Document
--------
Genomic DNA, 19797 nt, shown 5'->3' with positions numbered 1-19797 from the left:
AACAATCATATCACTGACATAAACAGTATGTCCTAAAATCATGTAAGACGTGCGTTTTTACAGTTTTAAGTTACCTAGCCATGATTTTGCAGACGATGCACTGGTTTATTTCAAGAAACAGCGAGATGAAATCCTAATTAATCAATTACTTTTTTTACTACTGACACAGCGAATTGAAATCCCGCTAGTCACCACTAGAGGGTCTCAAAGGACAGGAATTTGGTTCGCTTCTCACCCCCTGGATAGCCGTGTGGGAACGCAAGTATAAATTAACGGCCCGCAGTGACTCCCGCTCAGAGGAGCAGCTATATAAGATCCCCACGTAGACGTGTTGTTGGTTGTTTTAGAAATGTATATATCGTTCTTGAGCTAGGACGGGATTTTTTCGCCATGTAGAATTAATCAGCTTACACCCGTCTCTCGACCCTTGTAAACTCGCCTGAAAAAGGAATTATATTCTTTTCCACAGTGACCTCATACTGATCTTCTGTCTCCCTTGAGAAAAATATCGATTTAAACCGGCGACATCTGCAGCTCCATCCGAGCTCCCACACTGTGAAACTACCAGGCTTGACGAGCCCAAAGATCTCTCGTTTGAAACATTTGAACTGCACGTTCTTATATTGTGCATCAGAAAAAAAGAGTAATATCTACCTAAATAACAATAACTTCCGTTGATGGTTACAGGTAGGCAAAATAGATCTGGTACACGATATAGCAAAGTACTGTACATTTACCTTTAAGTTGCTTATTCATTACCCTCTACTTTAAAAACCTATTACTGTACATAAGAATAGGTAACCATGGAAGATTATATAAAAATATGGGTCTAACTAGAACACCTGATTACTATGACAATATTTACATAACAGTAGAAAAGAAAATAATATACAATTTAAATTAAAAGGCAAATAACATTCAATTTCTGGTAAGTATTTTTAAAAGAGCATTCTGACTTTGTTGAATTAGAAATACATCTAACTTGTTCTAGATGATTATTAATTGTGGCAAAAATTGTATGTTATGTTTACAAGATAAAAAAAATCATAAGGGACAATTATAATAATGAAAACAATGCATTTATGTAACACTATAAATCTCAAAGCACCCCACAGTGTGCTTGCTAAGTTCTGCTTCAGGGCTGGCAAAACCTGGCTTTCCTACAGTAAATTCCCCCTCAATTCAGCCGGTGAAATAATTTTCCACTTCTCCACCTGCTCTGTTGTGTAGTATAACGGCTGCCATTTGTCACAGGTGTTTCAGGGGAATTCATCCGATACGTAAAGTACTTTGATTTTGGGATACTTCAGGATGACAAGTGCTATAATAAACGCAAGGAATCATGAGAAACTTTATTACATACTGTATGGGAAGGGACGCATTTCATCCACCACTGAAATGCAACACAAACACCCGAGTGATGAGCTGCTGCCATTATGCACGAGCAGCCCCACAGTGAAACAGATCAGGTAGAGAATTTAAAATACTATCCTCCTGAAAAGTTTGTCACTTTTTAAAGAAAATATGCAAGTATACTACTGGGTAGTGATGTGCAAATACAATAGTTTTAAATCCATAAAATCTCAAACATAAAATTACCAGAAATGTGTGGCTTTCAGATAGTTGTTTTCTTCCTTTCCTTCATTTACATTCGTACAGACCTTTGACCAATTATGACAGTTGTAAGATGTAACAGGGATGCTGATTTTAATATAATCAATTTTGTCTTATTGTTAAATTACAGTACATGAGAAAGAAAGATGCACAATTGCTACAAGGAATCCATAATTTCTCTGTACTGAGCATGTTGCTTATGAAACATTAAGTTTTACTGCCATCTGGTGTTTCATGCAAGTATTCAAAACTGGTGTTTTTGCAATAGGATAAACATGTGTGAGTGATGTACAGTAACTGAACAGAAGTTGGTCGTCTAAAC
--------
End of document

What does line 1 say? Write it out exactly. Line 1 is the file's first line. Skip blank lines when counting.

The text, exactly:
Genomic DNA, 19797 nt, shown 5'->3' with positions numbered 1-19797 from the left: